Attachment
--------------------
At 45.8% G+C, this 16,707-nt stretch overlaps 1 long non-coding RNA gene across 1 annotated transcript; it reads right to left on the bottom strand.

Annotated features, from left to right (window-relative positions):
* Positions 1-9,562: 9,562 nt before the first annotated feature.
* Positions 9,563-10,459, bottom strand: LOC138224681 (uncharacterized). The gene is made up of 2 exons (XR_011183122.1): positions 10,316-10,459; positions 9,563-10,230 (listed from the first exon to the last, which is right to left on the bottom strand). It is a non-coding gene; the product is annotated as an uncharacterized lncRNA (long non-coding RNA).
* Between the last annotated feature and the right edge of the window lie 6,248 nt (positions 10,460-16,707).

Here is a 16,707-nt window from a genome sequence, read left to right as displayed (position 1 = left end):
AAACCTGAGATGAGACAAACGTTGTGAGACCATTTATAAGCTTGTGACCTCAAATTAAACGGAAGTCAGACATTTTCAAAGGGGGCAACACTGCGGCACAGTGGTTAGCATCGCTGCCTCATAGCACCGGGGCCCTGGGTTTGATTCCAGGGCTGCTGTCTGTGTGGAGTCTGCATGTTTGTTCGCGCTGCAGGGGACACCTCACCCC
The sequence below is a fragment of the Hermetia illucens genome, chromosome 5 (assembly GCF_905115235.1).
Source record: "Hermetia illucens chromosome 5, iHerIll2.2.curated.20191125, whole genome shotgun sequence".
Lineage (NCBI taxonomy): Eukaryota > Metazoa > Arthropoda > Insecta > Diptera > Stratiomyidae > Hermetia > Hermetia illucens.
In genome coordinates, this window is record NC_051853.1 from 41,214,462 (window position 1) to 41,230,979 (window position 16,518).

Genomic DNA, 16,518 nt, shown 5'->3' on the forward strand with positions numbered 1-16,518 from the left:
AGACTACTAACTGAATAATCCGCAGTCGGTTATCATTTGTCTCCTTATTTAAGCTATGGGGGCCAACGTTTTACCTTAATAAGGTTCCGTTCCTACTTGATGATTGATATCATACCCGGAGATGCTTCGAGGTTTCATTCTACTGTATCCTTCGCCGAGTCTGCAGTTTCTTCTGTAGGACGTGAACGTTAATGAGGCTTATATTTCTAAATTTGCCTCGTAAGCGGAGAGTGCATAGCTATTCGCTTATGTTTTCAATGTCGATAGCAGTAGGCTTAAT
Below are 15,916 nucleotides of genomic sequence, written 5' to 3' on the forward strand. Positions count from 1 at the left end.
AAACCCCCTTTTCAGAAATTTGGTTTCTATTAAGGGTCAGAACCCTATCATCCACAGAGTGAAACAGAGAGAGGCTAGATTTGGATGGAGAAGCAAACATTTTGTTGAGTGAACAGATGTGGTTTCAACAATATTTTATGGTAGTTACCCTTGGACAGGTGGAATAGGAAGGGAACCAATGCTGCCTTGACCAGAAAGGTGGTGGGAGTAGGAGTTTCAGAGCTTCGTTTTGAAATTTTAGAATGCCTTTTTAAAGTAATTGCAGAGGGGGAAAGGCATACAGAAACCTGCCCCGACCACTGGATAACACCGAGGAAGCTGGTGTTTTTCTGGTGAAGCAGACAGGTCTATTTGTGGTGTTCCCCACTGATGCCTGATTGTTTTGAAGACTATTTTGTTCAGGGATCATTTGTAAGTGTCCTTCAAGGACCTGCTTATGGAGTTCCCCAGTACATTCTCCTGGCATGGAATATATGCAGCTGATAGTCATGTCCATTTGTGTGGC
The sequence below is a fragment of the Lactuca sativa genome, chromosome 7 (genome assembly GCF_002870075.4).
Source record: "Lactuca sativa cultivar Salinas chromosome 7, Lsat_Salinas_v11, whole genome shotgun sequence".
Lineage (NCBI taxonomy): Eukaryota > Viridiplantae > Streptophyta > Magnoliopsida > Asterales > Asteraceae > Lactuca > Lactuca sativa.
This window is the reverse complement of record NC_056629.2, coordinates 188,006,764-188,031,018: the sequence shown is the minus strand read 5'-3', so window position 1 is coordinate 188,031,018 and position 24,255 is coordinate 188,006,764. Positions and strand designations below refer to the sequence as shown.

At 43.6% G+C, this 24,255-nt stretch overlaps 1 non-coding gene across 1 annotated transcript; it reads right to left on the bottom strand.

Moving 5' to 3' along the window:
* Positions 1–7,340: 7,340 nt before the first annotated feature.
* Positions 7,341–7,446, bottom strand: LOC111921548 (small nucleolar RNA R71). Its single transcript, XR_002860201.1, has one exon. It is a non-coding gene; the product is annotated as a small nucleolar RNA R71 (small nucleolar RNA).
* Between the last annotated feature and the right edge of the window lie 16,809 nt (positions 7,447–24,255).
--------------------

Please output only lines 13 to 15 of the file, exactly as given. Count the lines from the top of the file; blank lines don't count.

AGACTACTAACTGAATAATCCGCAGTCGGTTATCATTTGTCTCCTTATTTAAGCTATGGGGGCCAACGTTTTACCTTAATAAGGTTCCGTTCCTACTTGATGATTGATATCATACCCGGAGATGCTTCGAGGTTTCATTCTACTGTATCCTTCGCCGAGTCTGCAGTTTCTTCTGTAGGACGTGAACGTTAATGAGGCTTATATTTCTAAATTTGCCTCGTAAGCGGAGAGTGCATAGCTATTCGCTTATGTTTTCAATGTCGATAGCAGTAGGCTTAAT
Below are 15,916 nucleotides of genomic sequence, written 5' to 3' on the forward strand. Positions count from 1 at the left end.
AAACCCCCTTTTCAGAAATTTGGTTTCTATTAAGGGTCAGAACCCTATCATCCACAGAGTGAAACAGAGAGAGGCTAGATTTGGATGGAGAAGCAAACATTTTGTTGAGTGAACAGATGTGGTTTCAACAATATTTTATGGTAGTTACCCTTGGACAGGTGGAATAGGAAGGGAACCAATGCTGCCTTGACCAGAAAGGTGGTGGGAGTAGGAGTTTCAGAGCTTCGTTTTGAAATTTTAGAATGCCTTTTTAAAGTAATTGCAGAGGGGGAAAGGCATACAGAAACCTGCCCCGACCACTGGATAACACCGAGGAAGCTGGTGTTTTTCTGGTGAAGCAGACAGGTCTATTTGTGGTGTTCCCCACTGATGCCTGATTGTTTTGAAGACTATTTTGTTCAGGGATCATTTGTAAGTGTCCTTCAAGGACCTGCTTATGGAGTTCCCCAGTACATTCTCCTGGCATGGAATATATGCAGCTGATAGTCATGTCCATTTGTGTGGC